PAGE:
A few weeks ago I wrote a post titled “Ban All Meetings” in which I laid out simple, doable, steps for conducting effective meetings or what I call great meetings. In the post I stated that great meetings help you beat the competition.
Here’s more on that, on how great meetings help you win the game of business. In this post we’ll look in particular at how great meetings promote strategy execution.
Meetings Promote Strategy Execution
Let’s start with this: Winning in business is simple. Here’s how you do it. Fill an underserved need in a healthy niche. Defining the need and the niche is strategy.
But winning requires more than a good strategy. We must execute. Strategy EXECUTION requires a continued flow of great DECISIONS and constant FOLLOW THROUGH.
DECISIONS are choices that dictate what we choose to do (vs. not do), what direction we go, how we allocate our limited resources. And over time, the team that makes the best decisions wins.
The best decisions are strategy focused and they’re mostly made in great meetings. Why? Because when brains assemble in great meetings you get synergy where the combined output is greater than the sum of the parts.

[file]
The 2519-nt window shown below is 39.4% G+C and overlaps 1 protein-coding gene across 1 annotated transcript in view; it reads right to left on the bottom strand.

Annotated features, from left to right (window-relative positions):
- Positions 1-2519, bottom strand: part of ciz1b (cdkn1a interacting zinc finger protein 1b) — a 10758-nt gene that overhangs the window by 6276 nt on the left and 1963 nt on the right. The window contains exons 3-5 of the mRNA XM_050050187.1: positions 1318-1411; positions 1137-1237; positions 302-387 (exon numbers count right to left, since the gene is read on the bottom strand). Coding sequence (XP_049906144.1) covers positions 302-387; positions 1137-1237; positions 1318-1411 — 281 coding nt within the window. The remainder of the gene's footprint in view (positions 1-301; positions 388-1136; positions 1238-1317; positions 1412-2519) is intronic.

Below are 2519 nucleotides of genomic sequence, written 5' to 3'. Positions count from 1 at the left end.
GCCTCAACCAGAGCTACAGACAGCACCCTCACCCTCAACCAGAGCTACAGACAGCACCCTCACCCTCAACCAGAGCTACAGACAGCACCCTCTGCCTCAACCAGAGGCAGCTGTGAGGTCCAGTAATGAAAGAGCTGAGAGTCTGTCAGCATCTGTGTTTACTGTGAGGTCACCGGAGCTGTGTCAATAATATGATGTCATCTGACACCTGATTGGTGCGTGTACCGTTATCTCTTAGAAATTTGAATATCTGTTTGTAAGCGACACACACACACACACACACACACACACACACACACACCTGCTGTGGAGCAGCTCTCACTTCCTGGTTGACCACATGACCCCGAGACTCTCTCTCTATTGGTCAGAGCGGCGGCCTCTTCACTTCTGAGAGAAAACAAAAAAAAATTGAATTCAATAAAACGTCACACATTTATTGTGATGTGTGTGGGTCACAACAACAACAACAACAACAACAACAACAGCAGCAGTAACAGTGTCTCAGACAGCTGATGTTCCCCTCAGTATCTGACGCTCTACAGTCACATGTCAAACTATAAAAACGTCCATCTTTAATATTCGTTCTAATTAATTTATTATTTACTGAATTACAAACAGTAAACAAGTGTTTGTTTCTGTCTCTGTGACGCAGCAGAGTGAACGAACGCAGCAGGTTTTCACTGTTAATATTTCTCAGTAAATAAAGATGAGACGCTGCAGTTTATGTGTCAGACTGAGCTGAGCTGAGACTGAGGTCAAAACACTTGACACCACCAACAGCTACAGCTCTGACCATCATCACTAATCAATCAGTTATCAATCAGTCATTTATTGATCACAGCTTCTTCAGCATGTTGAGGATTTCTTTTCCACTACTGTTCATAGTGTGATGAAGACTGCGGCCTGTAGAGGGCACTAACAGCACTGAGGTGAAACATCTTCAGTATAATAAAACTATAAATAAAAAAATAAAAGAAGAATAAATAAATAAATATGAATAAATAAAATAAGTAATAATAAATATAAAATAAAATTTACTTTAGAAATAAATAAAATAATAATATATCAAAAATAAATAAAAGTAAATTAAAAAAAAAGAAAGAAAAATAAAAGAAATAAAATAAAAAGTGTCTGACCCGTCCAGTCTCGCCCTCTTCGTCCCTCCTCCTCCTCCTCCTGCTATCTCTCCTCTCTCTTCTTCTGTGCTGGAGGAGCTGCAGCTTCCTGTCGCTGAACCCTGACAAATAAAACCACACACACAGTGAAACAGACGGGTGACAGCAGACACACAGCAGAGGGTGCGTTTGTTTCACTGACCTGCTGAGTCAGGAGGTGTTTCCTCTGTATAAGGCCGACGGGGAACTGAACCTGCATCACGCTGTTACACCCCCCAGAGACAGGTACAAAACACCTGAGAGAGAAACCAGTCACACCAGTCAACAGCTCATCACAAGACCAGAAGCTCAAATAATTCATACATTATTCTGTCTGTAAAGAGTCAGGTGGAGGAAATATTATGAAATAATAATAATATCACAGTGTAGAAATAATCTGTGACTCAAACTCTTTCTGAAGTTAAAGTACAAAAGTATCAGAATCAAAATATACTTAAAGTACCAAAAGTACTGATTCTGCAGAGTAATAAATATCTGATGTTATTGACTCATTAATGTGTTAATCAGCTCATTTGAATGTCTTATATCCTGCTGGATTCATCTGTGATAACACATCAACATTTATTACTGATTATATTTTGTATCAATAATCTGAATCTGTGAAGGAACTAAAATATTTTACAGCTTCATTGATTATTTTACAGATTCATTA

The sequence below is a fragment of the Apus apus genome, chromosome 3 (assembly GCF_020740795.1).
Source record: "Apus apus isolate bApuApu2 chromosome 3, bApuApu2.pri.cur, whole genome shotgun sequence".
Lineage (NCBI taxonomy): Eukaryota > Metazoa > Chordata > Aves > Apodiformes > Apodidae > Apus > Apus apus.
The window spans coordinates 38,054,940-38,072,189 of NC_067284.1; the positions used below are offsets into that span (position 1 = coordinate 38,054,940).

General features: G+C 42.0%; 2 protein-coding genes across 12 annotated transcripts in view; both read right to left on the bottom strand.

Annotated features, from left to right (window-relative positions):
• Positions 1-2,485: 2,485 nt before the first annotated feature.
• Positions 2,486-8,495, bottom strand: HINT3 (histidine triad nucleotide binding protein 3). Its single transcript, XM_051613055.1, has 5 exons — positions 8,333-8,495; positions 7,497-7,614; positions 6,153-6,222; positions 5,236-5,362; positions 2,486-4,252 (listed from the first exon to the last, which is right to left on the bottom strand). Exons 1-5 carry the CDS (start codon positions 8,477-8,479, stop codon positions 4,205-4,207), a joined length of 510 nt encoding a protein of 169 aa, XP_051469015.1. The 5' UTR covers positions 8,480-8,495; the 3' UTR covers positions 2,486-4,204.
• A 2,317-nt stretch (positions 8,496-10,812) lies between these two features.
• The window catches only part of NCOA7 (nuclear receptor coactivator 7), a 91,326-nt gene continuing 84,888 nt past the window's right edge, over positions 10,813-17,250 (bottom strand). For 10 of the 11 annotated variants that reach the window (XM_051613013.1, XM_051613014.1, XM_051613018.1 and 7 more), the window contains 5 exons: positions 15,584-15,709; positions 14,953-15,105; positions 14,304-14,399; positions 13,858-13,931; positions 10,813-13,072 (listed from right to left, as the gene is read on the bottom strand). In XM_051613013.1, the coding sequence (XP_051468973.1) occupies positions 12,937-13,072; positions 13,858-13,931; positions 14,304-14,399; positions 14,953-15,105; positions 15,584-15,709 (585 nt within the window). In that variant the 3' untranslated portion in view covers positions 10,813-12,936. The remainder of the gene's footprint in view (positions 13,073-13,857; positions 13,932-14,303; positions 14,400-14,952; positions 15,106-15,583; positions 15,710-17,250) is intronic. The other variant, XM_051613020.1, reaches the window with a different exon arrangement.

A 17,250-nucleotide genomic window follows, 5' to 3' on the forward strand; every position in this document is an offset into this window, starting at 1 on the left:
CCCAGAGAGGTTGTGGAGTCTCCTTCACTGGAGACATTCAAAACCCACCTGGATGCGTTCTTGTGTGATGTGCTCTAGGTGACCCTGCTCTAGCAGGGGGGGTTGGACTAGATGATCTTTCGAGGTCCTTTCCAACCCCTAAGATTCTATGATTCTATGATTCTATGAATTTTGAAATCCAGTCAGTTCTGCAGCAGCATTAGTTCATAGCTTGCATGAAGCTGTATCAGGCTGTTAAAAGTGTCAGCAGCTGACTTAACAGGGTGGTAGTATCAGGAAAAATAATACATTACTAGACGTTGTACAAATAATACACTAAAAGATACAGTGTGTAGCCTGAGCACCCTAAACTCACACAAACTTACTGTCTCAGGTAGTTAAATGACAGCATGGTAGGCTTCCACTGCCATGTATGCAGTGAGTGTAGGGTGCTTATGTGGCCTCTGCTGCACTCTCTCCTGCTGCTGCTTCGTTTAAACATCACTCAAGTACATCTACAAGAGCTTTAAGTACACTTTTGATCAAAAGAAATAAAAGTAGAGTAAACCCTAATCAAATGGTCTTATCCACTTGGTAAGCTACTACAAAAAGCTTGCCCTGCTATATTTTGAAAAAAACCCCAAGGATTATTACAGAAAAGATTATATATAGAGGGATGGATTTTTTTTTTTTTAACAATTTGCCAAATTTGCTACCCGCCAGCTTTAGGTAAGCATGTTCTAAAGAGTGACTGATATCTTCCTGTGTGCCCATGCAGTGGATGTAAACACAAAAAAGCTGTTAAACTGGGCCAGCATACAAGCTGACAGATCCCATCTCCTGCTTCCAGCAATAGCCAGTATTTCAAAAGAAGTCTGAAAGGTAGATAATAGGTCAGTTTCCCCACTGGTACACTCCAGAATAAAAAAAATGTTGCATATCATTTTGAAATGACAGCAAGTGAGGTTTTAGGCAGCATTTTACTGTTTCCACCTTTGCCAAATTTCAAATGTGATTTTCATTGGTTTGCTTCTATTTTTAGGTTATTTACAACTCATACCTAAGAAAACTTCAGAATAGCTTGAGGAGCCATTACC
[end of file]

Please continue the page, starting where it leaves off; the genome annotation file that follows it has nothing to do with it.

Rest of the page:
In fact, synergy creates a super brain. And a super brain always beats a single brain. It also beats a muddled brain, which is what you have when a bunch of brains get together in a bad meeting. Fortunately for you, your competitors are probably working with single brains and muddled brains.
The second piece of strategy execution is FOLLOW THROUGH which depends heavily on buy-in and accountability.
When people buy-in, they are much more motivated to take persistent action. Great meetings generate buy-in by giving people the opportunity to contribute their thinking and to understand the reasons behind decisions that are made, whether they fully agree with them or not.
While buy-in is the starting point, follow through depends on people holding themselves and each other accountable. I’ve written on this topic before where I’ve suggested that the key to accountability is to keep stats and share them publicly. Stats are numerical counts of activities and results. Shining the light publicly on what’s happening, and the subtle peer pressure it exerts, keeps people focused and actively engaged in doing what’s important.
Beat the competition. Use great meetings to shine at strategy execution.